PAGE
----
I took Carbon Brief’s “Six years worth of current emissions would blow the carbon budget for 1.5 degrees” seriously and used it in “Is Green Growth a Fantasy”. This estimates the rate of decarbonisation of world GDP necessary to keep within 2 degrees.
The argument relies on reducing and restricting carbon emissions until the time when the world can balances carbon emissions with carbon sequestration.
According to quite straightforward (but rather optimistic) calculations, the world can reach 2050, without exceeding the 2°C limit by cutting the carbon intensity of production by 3.7% a year. This is assuming the average world citizen’s consumption remains the same. See “Optimism and pessimism on climate”.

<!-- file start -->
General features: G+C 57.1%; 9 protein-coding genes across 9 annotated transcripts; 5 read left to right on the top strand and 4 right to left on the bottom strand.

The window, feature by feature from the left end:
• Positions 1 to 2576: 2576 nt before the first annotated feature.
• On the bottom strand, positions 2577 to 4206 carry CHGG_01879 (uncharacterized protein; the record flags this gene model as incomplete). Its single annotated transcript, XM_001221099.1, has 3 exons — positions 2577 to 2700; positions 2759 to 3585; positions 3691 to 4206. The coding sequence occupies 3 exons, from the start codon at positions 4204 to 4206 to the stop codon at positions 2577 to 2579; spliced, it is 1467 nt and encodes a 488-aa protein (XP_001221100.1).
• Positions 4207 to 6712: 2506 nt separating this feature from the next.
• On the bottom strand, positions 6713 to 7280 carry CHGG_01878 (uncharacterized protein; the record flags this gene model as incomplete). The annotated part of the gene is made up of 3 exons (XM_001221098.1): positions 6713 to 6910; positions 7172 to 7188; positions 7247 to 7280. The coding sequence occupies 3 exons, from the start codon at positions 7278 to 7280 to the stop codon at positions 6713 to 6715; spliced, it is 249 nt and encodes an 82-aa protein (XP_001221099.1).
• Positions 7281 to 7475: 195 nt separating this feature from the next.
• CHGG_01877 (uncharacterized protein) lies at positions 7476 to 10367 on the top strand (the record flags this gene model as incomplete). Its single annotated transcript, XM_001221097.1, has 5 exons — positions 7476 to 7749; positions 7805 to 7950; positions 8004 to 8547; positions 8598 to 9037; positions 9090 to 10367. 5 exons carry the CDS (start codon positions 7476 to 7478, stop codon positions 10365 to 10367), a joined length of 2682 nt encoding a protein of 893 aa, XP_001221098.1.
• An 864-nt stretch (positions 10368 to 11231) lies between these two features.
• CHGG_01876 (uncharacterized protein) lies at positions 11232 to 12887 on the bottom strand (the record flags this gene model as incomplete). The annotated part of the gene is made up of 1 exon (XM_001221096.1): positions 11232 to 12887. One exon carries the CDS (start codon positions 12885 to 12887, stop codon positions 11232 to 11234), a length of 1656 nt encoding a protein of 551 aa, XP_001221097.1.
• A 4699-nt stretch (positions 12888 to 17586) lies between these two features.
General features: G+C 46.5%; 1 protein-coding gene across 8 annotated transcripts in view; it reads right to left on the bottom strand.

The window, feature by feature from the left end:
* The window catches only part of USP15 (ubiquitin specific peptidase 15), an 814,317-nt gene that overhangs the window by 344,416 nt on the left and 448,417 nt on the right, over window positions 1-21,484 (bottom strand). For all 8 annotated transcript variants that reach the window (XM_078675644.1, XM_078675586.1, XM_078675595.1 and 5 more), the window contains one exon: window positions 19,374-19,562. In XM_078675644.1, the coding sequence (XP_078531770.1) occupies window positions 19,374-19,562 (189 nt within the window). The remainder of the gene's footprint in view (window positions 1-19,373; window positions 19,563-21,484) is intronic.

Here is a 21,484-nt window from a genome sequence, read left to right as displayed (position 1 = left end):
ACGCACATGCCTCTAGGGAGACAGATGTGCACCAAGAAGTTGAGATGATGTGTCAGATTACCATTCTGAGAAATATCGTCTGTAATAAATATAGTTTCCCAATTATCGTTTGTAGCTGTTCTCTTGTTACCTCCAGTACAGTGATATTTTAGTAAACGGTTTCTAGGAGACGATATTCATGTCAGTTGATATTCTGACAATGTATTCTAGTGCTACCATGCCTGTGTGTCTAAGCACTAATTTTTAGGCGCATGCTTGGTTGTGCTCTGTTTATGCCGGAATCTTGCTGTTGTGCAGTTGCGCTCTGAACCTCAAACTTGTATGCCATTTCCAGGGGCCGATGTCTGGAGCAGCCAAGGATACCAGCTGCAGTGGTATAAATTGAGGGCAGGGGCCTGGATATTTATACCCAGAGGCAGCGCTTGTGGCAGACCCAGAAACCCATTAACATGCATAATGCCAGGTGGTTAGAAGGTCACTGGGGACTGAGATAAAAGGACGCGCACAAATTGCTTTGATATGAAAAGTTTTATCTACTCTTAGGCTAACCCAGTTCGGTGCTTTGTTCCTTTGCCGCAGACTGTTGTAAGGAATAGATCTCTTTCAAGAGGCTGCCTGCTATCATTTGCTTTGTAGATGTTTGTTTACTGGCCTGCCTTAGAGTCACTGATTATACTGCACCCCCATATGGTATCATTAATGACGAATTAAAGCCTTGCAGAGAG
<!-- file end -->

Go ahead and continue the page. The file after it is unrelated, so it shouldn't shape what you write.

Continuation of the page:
However, the 3.7% decarbonisation in 2015 seems a fluke maximum (as Carbon Brief reported in “Decrease in China’s coal use sees global emissions fall in 2015”). The average decarbonisation for the past 25 years has been 1.3%.
Worryingly, Carbon Brief’s has a video of Michael Jacobs. He says 2080 is the date for BECCS to work. That’s long after the 2050 date I had assumed. That would mean global GWP per person must fall – even if it were possible to keep up the improbable rate of decarbonisation of 3.7% . Will this be politically possible?
Is it really possible to keep temperature to below 2°C without falling consumption?
And the COP21 aim of 1.5°C. Is that just fantasy, just like “Green Growth”?